The Holy Spirit, the Church, and the Nations (Transcript)
by T. Austin-Sparks

Chapter 1 - The Person, and the Work, of the Holy Spirit

"After that He had given commandment through the Holy Spirit unto the apostles whom He had chosen... and, being assembled together with them, He charged them not to depart from Jerusalem, but to wait for the promise of the Father, which, said He, ye heard from Me: for John indeed baptized with water; but ye shall be baptized in the Holy Spirit not many days hence."

I feel that the Lord is leading us at this time to a consideration of the Holy Spirit, the Church, and the Nations.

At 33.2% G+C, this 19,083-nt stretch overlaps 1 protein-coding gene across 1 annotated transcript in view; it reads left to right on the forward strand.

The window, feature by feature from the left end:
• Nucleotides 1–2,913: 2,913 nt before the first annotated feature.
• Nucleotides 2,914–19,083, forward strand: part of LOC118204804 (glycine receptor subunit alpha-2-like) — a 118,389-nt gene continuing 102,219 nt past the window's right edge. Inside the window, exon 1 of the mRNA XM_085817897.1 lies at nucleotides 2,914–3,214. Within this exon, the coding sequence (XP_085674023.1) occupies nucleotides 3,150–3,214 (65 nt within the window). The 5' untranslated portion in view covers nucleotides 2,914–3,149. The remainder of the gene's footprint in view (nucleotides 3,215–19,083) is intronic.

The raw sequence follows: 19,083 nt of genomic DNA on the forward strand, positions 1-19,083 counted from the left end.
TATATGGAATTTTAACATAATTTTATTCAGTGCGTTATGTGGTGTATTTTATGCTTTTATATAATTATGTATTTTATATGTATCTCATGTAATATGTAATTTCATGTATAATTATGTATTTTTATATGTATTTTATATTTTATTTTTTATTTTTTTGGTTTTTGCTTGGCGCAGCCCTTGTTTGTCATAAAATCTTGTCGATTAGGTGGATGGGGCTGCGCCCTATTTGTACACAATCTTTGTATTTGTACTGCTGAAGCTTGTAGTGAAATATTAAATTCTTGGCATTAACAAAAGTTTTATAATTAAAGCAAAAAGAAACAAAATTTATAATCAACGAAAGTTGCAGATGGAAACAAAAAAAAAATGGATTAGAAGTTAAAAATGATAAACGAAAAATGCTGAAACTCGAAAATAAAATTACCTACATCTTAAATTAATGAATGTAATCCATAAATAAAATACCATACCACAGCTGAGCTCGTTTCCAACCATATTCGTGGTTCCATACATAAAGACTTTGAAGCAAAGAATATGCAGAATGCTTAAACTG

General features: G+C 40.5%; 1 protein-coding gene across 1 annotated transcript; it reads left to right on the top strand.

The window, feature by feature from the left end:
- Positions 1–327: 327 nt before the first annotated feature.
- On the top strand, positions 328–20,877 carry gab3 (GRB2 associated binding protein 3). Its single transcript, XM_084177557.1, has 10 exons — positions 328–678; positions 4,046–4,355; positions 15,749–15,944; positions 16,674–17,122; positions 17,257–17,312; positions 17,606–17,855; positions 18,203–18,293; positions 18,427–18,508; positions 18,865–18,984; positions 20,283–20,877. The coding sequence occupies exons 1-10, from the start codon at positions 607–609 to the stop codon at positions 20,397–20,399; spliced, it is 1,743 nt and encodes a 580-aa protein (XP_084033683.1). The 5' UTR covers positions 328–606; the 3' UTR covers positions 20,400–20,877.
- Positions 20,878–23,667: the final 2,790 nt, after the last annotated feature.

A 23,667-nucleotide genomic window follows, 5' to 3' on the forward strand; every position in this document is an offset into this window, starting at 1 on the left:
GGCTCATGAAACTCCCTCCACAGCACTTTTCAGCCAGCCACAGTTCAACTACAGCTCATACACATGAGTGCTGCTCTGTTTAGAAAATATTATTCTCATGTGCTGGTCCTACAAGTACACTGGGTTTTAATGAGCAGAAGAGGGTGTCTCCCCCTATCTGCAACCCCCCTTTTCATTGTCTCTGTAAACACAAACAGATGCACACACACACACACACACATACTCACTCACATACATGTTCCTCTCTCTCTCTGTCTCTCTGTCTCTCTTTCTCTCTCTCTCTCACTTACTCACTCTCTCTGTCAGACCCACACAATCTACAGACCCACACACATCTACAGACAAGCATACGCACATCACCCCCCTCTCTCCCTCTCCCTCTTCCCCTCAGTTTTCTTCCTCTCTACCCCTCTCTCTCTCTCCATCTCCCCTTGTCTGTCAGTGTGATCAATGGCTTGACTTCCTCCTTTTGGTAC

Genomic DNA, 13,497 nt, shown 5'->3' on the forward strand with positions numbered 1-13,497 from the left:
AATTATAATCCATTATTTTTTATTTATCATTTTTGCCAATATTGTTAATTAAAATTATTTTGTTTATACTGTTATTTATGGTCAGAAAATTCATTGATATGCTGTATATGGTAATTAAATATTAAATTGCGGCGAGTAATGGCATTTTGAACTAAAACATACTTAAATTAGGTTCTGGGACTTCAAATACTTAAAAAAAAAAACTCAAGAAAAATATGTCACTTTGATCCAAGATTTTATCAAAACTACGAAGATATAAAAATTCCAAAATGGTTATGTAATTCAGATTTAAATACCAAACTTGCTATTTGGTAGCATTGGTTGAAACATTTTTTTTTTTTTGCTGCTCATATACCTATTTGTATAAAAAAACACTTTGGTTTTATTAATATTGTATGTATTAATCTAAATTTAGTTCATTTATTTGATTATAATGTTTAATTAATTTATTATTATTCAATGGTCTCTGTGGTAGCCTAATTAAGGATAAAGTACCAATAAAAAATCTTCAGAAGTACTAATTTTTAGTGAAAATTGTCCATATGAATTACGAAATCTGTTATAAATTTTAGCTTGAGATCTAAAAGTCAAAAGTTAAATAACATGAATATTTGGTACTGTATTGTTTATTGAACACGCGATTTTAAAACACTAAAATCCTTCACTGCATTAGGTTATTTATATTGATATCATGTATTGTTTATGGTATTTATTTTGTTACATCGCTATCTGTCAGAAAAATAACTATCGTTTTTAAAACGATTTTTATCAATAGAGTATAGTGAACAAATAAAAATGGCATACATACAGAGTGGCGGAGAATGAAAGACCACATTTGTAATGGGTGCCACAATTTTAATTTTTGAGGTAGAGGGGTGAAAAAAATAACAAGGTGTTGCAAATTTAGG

I trust that it can be assumed that we are all really concerned about two things. There is, in the first place, a very real concern in our hearts for a Christian life in fullness, as full a Christian life as is possible. That is a necessary link between us and the Lord's will for us. For, as you notice, when the Lord speaks about the Holy Spirit He uses that word 'filled'. His thought is 'fullness': it is not just that we should 'receive' the Spirit, but that we should be filled with the Spirit; it is not just that we should be 'filled', but that we should be filled with the Spirit. Fullness is God's thought, and for us to come into God's thought there really must of necessity be a deep concern and exercise about a full Christian life; a life of as great a fulness as the Lord intends it to be.

And then also, we have a deep concern for as an effective witness in the world by the Church as the Lord would have. We really are concerned about this matter of as great as possible an effectiveness of the church's testimony in the nations.